Ratings oligopoly faces another potential backlash, now that an even bigger pile of debt threatens to go sour, thanks to covid-19. Eyebrows have been raised as the agencies have rushed to mark down bonds and loans of all types.
IN TIMES OF financial plenty credit ratings go largely unnoticed. In downturns, though, they attract more scrutiny—and are often found wanting. The dotcom crash of 2000-01 exposed ratings of some erstwhile corporate stars, including Enron, as nonsense. Worse was to come in the financial crisis of 2007-09, which the three big rating agencies—Moody’s, S&P and Fitch—helped cause by trading reputation for profit and giving implausibly high marks to securitised mortgages. An official report on the crisis branded the agencies “essential cogs in the wheel of financial destruction”.
It is, then, no surprise that the ratings oligopoly faces another potential backlash, now that an even bigger pile of debt threatens to go sour, thanks to covid-19. Eyebrows have been raised as the agencies have rushed to mark down bonds and loans of all types. The pace of downgrading in March was the fastest recorded. As of May 5th, S&P had downgraded or put on negative watch a fifth of the corporate and sovereign issuers that it rates, in response to the virus and a tumbling oil price—and over three-fifths in the worst-hit industries, such as cars and entertainment. This burst of activity is stoking a familiar suspicion: that the rating firms let their standards slip in the go-go years, only to scramble belatedly to make amends once markets turned.
The accuracy of ratings matters, because the licensed firms that issue them wield great power over capital markets. A downgrade can cause a company’s funding costs to rocket, or a run on a bank. It can also force a corporate or sovereign borrower out of an index, draining the pool of investors willing or permitted to lend to it.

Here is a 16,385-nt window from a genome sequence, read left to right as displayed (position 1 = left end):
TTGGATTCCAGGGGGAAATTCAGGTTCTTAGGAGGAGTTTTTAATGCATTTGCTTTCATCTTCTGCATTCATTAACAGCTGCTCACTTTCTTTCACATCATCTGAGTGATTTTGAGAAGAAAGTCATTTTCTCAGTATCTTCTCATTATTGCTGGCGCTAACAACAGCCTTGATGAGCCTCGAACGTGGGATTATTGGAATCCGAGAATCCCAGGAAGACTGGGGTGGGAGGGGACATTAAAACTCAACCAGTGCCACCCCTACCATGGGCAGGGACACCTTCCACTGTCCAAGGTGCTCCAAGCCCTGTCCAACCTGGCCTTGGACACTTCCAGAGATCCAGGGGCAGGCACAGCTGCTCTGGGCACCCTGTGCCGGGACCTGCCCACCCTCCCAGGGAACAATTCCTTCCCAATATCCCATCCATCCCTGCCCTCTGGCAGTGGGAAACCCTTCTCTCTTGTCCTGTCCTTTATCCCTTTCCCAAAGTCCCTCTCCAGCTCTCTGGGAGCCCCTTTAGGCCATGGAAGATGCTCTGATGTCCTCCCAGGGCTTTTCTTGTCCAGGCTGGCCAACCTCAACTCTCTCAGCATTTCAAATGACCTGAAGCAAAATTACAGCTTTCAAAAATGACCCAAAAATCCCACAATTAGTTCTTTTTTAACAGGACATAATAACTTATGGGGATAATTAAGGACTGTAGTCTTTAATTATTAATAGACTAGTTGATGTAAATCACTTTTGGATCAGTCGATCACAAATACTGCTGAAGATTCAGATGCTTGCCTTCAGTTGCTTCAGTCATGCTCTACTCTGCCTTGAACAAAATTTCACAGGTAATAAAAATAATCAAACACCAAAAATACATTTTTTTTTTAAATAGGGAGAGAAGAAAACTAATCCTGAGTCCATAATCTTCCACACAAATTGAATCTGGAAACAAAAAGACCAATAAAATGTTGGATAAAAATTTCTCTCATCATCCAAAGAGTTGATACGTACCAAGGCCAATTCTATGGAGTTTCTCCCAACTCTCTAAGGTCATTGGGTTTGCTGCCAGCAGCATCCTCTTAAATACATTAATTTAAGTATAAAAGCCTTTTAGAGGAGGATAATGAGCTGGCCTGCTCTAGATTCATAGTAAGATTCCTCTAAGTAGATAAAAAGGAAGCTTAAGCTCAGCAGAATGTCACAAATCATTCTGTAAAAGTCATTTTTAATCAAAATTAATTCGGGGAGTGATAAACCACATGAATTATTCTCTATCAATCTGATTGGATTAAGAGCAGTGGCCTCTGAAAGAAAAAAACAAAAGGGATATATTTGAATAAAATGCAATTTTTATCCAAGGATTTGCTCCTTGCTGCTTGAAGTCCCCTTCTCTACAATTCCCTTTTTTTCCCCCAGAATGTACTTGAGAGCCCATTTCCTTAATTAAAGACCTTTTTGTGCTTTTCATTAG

Far from having their wings clipped after messing up prior to 2007, the rating agencies cashed in on the past decade’s debt bonanza (see chart 1). At the end of 2019 global corporate-bond debt was $13.5trn, double the level of 2008 in real terms. With central banks using ratings to sift potential fodder for their asset-buying programmes, these grades have become even more crucial determinants of who can hold what.
The agencies argue that their ratings hold up well when viewed “through the cycle”, rather than over short periods of time. They also point to changes, imposed on them after the financial crisis, that have strengthened the walls between their analysts and sales teams. Ratings are paid for by the issuer; in the run-up to the financial crisis it was largely the fear that big clients, often banks, would take their business elsewhere that led the agencies to award overly generous marks to toxic loan pools.
It is also true that much of the lower-quality debt raised in recent years has received poor marks from the start. At the end of 2019 almost two-thirds of American leveraged loans rated by S&P were single-B (the mid-band of high-yield, or “junk”) or lower; at the end of 2007 just over a third were. The rating firms point to a plethora of reports they issued as debt built up, warning that things could get messy when sentiment soured. And for years they have highlighted the evisceration of “covenants”, or legal protections for creditors in the event that a borrower’s finances spin out of control.
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